14th Panzer Division (Wehrmacht)
|14th Panzer Division|
|Garrison/HQ||Wehrkreis IV: Dresden|
The division took part in the invasion of Yugoslavia and the Soviet Union, eventually being destroyed in the battle of Stalingrad. Reformed, the 14th Panzer Division soon returned to the Eastern Front and eventually surrendered to Soviet forces in Courland in May 1945.
World War II
The 14th Panzer Division was formed in August 1940 from units of the 4th Infantry Division and 4th Panzer Division. The 4th Infantry Division provided both divisional staff and the infantry components, while the 4th Panzer Division provided the tank element by transferring 36th Panzer Regiment to the new division.
In April 1941, the 14th Panzer Division took part in the Invasion of Yugoslavia, reaching Sarajevo on 15 April. Soon after, it returned to Germany in preparation for Operation Barbarossa. In June 1941, as part of Army Group South, the division took part in the invasion of the Soviet Union. It was involved almost continuously in the fighting throughout 1941, including the first winter on the Eastern Front. In early 1942, the division took part in the German summer offensives as Army Group South advanced through the Kharkov and Don regions. It was transferred to Friedrich Paulus' VI Army, which was encircled at Stalingrad soon after. By February 1943, the division had been destroyed in the fighting at the Battle of Stalingrad.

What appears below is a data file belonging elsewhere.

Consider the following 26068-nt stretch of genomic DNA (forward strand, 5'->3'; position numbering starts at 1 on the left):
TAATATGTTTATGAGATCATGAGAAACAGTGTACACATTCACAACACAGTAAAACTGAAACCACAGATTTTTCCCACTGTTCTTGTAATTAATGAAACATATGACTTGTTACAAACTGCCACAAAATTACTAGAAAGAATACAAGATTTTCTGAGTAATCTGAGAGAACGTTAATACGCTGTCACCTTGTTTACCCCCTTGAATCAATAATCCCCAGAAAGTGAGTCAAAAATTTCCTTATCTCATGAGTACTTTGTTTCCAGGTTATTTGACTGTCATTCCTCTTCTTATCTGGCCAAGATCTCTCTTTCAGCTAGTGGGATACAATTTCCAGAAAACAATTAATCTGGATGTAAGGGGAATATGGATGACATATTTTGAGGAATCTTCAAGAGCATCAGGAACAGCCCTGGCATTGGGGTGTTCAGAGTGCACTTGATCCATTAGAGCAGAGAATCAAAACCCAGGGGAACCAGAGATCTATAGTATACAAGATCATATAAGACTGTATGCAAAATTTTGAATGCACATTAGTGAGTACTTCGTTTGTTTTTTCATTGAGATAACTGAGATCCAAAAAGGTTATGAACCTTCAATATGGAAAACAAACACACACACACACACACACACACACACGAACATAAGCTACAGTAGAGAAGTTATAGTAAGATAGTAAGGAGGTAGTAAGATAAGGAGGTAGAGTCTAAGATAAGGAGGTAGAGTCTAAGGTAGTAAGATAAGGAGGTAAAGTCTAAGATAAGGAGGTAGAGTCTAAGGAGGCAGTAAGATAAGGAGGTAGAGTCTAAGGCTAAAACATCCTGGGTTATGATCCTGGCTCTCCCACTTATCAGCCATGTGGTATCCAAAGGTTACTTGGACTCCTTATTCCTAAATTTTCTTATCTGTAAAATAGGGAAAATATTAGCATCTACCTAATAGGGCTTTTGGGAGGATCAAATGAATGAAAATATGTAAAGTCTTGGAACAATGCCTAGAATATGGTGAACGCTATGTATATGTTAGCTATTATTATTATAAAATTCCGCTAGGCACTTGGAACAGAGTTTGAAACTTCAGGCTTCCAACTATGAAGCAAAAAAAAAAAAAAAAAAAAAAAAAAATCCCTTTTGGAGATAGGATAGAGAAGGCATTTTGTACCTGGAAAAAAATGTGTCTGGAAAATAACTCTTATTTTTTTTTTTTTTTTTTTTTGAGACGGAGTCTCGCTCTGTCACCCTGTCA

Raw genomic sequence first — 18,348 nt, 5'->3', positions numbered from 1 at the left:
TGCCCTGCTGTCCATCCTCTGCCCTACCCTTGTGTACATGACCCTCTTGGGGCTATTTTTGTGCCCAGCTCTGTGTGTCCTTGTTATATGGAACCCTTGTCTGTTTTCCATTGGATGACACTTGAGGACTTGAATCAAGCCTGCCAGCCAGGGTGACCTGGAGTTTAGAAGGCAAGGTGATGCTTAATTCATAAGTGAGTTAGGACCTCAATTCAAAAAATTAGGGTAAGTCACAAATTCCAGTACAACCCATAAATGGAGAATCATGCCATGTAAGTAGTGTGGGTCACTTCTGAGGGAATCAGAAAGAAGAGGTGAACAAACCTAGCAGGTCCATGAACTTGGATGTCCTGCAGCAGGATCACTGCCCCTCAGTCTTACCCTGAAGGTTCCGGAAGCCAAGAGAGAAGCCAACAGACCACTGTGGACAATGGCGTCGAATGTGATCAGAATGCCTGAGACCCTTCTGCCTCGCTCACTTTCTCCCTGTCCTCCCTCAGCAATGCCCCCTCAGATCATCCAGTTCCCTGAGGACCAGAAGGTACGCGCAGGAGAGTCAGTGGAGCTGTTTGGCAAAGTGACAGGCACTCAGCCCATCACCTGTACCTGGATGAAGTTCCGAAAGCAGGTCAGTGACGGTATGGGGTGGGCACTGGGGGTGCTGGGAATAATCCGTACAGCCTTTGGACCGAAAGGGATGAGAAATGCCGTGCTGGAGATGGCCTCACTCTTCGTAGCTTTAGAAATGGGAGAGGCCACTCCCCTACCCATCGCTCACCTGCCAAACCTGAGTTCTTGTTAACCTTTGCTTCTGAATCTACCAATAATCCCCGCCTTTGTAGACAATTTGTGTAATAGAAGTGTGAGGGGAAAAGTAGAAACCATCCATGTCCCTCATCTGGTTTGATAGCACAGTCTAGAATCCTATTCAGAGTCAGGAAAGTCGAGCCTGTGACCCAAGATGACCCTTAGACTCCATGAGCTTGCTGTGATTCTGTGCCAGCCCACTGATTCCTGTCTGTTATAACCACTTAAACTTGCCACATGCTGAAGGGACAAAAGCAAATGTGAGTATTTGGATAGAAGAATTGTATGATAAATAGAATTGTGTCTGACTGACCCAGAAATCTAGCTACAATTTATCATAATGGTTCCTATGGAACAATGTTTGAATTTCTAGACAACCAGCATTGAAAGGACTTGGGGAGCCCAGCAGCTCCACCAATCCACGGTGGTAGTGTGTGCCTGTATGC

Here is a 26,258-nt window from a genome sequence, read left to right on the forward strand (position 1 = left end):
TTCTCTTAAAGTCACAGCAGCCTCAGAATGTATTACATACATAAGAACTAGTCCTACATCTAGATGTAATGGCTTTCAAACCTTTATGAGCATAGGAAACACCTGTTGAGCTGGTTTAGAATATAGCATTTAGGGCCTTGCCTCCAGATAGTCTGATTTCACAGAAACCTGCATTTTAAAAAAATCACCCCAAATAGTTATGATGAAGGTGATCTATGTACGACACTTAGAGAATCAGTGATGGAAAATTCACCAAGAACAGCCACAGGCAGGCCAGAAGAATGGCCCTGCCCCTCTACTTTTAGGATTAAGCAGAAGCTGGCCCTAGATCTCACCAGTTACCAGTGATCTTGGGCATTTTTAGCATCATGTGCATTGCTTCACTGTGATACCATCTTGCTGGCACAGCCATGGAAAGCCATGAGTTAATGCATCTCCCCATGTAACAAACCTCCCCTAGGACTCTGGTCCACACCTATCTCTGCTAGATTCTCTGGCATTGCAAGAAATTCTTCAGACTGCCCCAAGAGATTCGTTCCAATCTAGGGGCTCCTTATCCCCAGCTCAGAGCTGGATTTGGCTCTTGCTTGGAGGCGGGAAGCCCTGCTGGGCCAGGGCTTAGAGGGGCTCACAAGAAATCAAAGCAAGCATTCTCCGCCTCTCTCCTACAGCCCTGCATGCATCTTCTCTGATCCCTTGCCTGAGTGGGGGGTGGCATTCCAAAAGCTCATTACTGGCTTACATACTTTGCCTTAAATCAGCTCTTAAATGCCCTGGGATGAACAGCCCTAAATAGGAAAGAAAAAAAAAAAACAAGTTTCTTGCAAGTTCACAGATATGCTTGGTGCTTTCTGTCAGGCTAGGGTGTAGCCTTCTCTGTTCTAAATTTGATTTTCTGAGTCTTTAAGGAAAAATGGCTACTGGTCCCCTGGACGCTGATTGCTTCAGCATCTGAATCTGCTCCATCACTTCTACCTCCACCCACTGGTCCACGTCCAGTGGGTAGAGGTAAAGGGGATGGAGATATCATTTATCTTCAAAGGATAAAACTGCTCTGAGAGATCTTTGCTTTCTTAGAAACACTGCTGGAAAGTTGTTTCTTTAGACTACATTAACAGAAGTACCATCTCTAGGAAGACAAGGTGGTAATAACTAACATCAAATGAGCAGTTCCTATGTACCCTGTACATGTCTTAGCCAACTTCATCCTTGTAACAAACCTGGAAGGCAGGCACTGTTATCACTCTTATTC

The division was reformed in Brittany, France. By November 1943, it was combat ready, transferring back to Army Group South on the Eastern Front. It now had an additional battalion of StuG assault guns, the III/36 Panzer Regiment. The division was part of Army Group South up to June 1944. In August, after being refitted, it was transferred to Army Group North to the Courland area (now Latvia and Lithuania). The refit included delivery of Panther tanks.
In January 1945, the Red Army launched a number of major offensives across the Eastern Front. Much of Army Group North - including the 14th Panzer Division - was bypassed and became trapped in the Courland Pocket, and remained there until Germany’s surrender in May 1945. The division was disbanded during the last weeks of the war, with its personnel being formed into two panzer brigades. Parts of the division were evacuated to Germany in the last week of the war and surrendered to the Western Allies while those units remaining surrendered to Soviet forces on 10 May 1945.
The commanders of the division:
- Generalleutnant Erick-Oskar Hansen, 15 August 1940
- Generalleutnant Heinrich von Prittwitz und Gaffron, 1 October 1940
- General der Panzertruppe Friedrich Kühn, 22 March 1941
- Generalleutnant Ferdinand Heim, 1 July 1942
- Generalleutnant Hans Freiherr von Falkenstein, 1 November 1942
- Generalleutnant Johannes Bäßler, 16 November 1942
- Generalmajor Martin Lattmann, 26 November 1942
- Generalleutnant Friedrich Sieberg, 1 April 1943
- Generalleutnant Martin Unrein, 29 October 1943
- Generalmajor Oskar Munzel, 5 September 1944
- Generalleutnant Martin Unrein, 1 December 1944
- Oberst Friedrich-Wilhelm Jürgen, 10 February 1945
- Oberst Karl Gräßel, 15 March 1945
- Mitcham, p. 119
- Mitcham, p. 120
- Mitcham, p. 121–123
- Mitcham, Samuel W. (2000). The Panzer Legions. Mechanicsburg: Stackpole Books. ISBN 978-0-8117-3353-3.
- Stoves, Rolf (1986). Die Gepanzerten und Motorisierten Deutschen Grossverbände 1935 – 1945 [The armoured and motorised German divisions and brigades 1935–45]. Bad Nauheim: Podzun-Pallas Verlag. ISBN 3-7909-0279-9.
- Rosado, Jorge; Bishop, Chris. German Wehrmacht Panzer Divisions 1939-1945.
- Beevor, Antony. Stalingrad.
- Winchester, Charles. Osterfront.